Testing
 

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The purpose of this test is to measure the latency between a video source and the displayed image of an HDTV.

What you need:

  • Laptop w/ video output (we used S-Video, do NOT use a vga connector) and appropriate cabling
  • Digital camera
  • Standard definition CRT television (for calibration) with the appropriate input for the laptop's video output
  • HDTV with the appropriate input for the laptop's video output
  • Timecode

Calibration

It's important that you first develop a baseline for your equipment. You also need to make a few assumptions. Firstly you need to assume that your laptop's display and video output are essentially instanteous. You also need to assume that your video cable connecting the laptop to the test display isn't going to add any noticeable amount of latency to the test.

You can test these assumptions by first performing the test on a standard definition CRT television. This will help convince you that even though there may be a slight margin of error, it's not going to be terribly significant to the test overall.

In order to calibrate against the CRT, connect the video output of the laptop to the appropriate input of the television. It is important that you use either a composite or s-video connection here instead of a VGA connector if you're TV has one as we're specifically looking to test the 480i scaling and image perfection routines. The analog CRT likely doesn't have any of these routines, but you should keep everything as similair as possible during the tests.

Try to keep the laptop in native resolution if possible. turn off the image scaling if necessary and let your laptop's LCD frame the screen in as much black as is required to keep it from scaling the image.

Once the laptop video is being properly displayed on the television, it's time to run the timecode. All  you need is 30 fps timecode, something to visually identify each frame on the displays. Get this timecode running on both displays (you'll need to make sure your laptop is set to clone your main display to the television) and set them up so that they are side-by-side.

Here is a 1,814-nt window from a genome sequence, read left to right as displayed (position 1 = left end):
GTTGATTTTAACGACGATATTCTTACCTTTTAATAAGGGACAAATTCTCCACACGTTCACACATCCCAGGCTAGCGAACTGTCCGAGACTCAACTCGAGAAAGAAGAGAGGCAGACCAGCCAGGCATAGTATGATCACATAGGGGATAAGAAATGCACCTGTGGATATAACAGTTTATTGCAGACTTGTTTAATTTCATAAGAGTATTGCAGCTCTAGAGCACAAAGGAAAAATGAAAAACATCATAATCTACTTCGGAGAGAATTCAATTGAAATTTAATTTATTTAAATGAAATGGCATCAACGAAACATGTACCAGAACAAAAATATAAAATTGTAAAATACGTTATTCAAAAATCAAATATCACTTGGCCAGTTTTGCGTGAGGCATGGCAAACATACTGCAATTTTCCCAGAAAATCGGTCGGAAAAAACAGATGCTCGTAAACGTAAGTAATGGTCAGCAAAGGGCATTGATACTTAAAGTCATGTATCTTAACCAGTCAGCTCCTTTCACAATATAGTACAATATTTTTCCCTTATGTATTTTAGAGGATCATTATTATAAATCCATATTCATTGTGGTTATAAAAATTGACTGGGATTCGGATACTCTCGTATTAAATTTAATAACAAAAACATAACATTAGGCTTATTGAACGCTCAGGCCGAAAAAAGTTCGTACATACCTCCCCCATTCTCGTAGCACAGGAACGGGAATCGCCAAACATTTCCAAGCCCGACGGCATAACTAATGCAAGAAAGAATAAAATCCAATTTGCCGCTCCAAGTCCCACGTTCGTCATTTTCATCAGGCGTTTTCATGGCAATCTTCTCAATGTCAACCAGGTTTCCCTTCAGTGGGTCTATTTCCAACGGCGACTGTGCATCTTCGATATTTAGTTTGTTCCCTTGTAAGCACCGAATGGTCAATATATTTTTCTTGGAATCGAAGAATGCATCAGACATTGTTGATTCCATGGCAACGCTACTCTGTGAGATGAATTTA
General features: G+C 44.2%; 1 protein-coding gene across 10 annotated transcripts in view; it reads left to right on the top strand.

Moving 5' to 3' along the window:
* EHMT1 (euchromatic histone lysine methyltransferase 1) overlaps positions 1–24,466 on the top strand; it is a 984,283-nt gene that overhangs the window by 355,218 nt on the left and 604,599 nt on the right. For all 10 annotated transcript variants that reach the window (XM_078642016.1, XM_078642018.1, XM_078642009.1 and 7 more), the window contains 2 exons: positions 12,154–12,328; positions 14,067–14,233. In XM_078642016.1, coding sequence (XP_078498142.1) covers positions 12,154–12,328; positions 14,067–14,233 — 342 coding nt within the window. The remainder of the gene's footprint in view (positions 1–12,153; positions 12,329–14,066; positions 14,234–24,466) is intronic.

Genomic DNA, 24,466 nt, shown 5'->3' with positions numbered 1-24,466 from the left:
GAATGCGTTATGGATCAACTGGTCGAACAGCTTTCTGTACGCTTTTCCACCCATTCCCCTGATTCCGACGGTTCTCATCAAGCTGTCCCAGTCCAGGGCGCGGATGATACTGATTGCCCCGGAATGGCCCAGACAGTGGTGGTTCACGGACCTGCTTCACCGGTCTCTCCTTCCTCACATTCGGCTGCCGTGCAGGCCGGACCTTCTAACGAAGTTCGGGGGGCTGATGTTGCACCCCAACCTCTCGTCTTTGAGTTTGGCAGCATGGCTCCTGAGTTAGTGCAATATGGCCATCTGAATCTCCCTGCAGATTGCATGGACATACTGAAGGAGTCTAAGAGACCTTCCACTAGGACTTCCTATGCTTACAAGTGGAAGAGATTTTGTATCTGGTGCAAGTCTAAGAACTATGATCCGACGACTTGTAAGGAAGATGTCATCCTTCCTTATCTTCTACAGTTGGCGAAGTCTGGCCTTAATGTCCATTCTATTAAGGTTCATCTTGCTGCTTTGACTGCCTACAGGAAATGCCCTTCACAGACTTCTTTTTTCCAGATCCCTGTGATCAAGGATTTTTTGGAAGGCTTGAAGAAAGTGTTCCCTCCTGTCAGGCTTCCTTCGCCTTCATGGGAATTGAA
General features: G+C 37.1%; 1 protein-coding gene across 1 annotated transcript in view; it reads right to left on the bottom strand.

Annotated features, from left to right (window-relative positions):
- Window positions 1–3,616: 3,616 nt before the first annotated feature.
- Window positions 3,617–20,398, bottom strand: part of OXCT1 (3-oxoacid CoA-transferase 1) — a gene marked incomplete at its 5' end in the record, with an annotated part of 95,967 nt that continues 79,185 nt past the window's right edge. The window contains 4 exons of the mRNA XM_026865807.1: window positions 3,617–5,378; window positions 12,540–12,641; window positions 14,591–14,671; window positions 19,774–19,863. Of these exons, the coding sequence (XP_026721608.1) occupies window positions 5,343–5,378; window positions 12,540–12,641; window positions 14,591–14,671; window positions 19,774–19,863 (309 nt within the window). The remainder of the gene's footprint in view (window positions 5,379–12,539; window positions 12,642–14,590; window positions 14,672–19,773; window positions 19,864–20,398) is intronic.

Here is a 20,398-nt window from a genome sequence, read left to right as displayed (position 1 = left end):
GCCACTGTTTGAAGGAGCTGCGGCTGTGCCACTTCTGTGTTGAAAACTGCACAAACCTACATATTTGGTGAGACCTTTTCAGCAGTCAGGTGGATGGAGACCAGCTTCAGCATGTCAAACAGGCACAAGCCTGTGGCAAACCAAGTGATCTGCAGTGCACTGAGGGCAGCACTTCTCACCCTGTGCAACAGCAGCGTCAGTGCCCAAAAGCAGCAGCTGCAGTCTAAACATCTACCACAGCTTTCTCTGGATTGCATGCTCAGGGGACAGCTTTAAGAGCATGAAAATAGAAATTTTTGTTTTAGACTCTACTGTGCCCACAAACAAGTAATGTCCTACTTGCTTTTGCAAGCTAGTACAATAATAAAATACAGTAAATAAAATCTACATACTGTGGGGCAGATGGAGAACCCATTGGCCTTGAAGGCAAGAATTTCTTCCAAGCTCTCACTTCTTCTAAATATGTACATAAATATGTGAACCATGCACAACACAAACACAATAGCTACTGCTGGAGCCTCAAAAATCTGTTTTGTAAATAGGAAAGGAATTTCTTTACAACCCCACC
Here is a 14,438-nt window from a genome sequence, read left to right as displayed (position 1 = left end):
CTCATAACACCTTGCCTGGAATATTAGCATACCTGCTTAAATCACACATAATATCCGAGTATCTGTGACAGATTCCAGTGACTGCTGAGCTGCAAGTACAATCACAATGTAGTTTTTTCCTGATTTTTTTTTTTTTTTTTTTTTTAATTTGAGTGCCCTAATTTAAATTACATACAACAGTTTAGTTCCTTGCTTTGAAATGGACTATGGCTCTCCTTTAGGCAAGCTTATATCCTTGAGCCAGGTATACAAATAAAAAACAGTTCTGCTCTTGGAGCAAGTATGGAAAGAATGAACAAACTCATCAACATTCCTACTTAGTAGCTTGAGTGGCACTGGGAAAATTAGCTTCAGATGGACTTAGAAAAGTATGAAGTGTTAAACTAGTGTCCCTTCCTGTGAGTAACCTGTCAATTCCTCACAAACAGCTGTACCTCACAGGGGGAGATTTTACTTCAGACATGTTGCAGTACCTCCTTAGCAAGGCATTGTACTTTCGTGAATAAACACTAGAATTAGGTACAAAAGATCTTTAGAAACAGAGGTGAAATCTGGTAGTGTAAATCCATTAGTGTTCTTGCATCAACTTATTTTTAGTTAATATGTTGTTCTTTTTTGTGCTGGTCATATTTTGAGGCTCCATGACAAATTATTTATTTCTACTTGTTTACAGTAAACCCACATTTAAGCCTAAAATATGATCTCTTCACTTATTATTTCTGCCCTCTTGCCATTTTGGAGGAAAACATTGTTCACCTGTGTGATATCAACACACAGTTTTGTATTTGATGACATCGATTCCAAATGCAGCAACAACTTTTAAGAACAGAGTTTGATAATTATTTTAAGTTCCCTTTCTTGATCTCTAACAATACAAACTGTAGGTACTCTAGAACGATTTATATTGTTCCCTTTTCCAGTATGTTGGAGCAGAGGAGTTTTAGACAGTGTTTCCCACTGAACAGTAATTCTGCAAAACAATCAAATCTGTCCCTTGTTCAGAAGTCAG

At this point you should have your CRT and your laptop with running timecode side by side. Pull out your digital camera and set it to a fast shutter speed if possible. Make sure the room has lots of light and turn off the flash on your camera. Make sure there isn't any glare on the screens at all either. Then take a picture with both the CRT and the laptop screen in the frame.

You'll end up with a photo that shows both screens with numbers on them. In this particular test, using our assumptions above, the numbers should be the same. If the CRT is ahead of the laptop, your laptop display is really slow and you should find another laptop for testing. If the CRT is behind the laptop, either your video output is being delayed at the laptop, or the cable is bad, or the CRT tv itself is doing something funny to the image before displaying it to the screen.

Testing

Once you've got a working baseline configuration, you can proceed with actually testing an HDTV.

Repeat the same process outlined in the calibration procedure.

Connect the laptop to the test display and run some timecode. Set the laptop alongside the HDTV and take a digital photo of the two screens in the same frame.

If your HDTV has a game mode, you should turn that on to try and squeeze a bit more performance out of the television. You should also turn off any image perfection routines in the HDTV. You want to get the tv at its fastest possible speed, then you can start worrying about the image quality.

Analysing the Results

It's quite likely that you're seeing the timecode out of sync anywhere from 1 to 3 frames. At 30 frames per second, each frame that the HDTV is out of sync is 33 milliseconds.

This is the amount of video latency that the HDTV's video processor is adding to the input source.

This is HDTV Lag.

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